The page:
On the messy road of life, it is often
challenging to determine what your next step will be, what direction you will
take and which way you will turn. Perhaps that is one reason why walking a
labyrinth as a meditation is so appealing: the journey is clearly marked,
unobstructed and in full view. Although it twists and winds its way to the
center, there are no tricks, wrong choices or dead ends. To reach your
destination, all you have to do is follow the path.

Labyrinths can be found in spas and retreat centers, churches,
medical centers, schools, parks, hospitals, prisons, memorial gardens and
people’s backyards. Could this centuries-old meditation help you explore the
mind-body connection? Below, Mary Monroe, a freelance writer in Los Angeles,
provides insights on the labyrinth.

What Is a Labyrinth?

The labyrinth commonly consists of a
circular path that moves clockwise from the entrance to the center, traveling
through all four quadrants. The same path is used to walk in and out of the
labyrinth. The geometric structure for most labyrinths is designed to recreate
archetypal patterns associated with numerous cultural and spiritual symbols:
the four quadrants representing the four gospels or the four elements, seven
circuits representing the seven chakras, eleven circuits plus the center
representing the 12 months of the calendar, and so on. The most famous
labyrinth pattern is the eleven-circuit medieval labyrinth found in Chartres
Cathedral in France. Labyrinths can be constructed elaborately and permanently
or made quite simply, as with a portable canvas or with a dirt path marked by
rocks or masking tape.

Why Walk the Labyrinth?

Labyrinths are currently being used
worldwide in a variety of ways: to seek spiritual guidance, to quiet the mind,
to cope with problems or loss, to reduce stress or develop more balance, to
ease transition, to increase creativity or simply to be self-reflective.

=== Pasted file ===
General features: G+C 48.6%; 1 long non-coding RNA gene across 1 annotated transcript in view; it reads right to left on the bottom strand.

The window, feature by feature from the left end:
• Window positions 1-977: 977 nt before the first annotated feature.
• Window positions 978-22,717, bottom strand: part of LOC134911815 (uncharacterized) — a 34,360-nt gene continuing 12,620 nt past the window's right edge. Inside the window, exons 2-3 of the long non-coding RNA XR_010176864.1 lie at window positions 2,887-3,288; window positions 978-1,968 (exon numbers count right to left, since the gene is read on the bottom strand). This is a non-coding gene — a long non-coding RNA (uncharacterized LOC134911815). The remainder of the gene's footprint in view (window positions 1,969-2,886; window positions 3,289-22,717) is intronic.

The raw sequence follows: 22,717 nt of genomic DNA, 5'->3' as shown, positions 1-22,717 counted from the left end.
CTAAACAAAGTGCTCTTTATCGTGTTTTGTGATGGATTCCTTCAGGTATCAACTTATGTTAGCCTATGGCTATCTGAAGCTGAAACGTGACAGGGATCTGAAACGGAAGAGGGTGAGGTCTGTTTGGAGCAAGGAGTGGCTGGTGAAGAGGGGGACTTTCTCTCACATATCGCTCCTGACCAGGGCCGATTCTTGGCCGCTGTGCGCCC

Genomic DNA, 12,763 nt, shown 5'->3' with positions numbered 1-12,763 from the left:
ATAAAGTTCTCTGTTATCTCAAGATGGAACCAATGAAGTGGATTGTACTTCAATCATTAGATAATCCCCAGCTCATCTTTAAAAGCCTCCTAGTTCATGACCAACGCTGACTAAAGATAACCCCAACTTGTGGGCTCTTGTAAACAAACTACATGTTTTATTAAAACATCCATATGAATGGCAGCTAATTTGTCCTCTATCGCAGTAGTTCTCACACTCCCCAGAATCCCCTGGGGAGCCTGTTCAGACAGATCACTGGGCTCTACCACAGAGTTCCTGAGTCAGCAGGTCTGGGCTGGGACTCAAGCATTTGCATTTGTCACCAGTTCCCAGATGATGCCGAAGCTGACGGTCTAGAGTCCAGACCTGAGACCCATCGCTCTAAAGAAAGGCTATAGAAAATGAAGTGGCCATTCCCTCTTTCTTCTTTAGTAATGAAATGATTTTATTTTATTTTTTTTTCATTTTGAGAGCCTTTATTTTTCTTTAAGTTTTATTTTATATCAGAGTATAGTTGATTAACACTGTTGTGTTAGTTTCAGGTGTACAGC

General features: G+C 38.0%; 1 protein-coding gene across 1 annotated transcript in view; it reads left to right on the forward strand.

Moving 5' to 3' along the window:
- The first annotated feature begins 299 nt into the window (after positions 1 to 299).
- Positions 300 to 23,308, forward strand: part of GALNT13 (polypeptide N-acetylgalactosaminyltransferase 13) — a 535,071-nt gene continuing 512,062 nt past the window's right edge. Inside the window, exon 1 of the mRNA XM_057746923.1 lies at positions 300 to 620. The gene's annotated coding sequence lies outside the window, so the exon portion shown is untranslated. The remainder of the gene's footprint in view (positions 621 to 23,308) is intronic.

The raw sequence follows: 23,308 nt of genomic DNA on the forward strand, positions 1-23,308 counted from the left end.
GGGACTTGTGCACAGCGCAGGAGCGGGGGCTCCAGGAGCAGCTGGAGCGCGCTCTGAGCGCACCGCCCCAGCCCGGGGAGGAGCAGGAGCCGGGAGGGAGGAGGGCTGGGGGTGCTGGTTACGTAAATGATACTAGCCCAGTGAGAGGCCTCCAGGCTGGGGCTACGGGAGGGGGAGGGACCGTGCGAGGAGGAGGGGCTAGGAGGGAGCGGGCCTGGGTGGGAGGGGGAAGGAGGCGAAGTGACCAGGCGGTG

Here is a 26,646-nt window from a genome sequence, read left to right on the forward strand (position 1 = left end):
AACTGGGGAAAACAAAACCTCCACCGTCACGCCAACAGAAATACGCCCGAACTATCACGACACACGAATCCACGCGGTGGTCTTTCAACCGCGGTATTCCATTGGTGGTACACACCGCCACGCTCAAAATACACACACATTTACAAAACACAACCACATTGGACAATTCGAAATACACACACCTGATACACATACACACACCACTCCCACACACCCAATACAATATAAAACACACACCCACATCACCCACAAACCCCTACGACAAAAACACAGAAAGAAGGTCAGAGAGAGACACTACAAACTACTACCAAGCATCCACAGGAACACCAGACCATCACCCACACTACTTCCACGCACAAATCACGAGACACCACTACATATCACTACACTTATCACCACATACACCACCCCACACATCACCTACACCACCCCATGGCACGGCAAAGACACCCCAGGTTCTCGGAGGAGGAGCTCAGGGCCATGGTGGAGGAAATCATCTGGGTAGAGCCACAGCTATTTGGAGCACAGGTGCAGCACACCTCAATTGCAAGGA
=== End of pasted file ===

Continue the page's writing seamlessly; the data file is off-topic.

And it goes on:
Phyllis Pilgrim, director of mind-body-spirit and specialty week
programs at Rancho La Puerta in Tecate, Mexico, notes that the labyrinth
experience is ideal for many types of people, regardless of their spiritual
background or experience with mind-body practices. “[If you are] more
comfortable being active than still, the labyrinth is a nice opportunity to
meditate, or [to] make the transition to seated meditation.”

Experiencing the Labyrinth

The process of walking the labyrinth
involves three phases: walking toward the center, the stage of releasing or
letting go of thoughts or cares; reaching the center, the stage of receiving
new insight or spiritual grace; and walking back out, the stage of union or of
returning to the world with new awareness. The labyrinth can be walked
individually or as a group (single-file), and is often done slowly, in silence
or to soft music.

Pilgrim advises labyrinth walkers to clear their minds for the
experience, have no expectations and just be open to their thoughts and
feelings as they walk. “You make of it what you want,” she says. “People often
describe the experience as very pleasant, calming and centering. There are many
different approaches you can take. For example, you can think of something
specific, like peace, at every step. Or you can write down or think of a
question or problem and see what answers come as you walk. There does seem to
be something powerful about walking back and forth in the concentric circles of
the labyrinth.”

SIDEBAR: Labyrinth Resources

Want to find out
what the experience of a labyrinth is like? Try the online “finger meditation”
labyrinth exercise at www.gracecathedral.org. Of course, it’s not the same as
actually walking a labyrinth. To find out if there is a labyrinth located in
your area, see the labyrinth locater service at www.labyrinthsociety.org.

For another
worldwide labyrinth locator and for books by the renowned labyrinth expert Rev.
Dr. Lauren Artress, see www.veriditas.net.

This handout is a service of IDEA, the leading international membership association in the health and fitness industry, www.ideafit.com

©2008 by IDEA Fitness Journal. Reprint permission is granted to IDEA members by the copyright owner, IDEA Health & Fitness Inc. , (800) 999-4332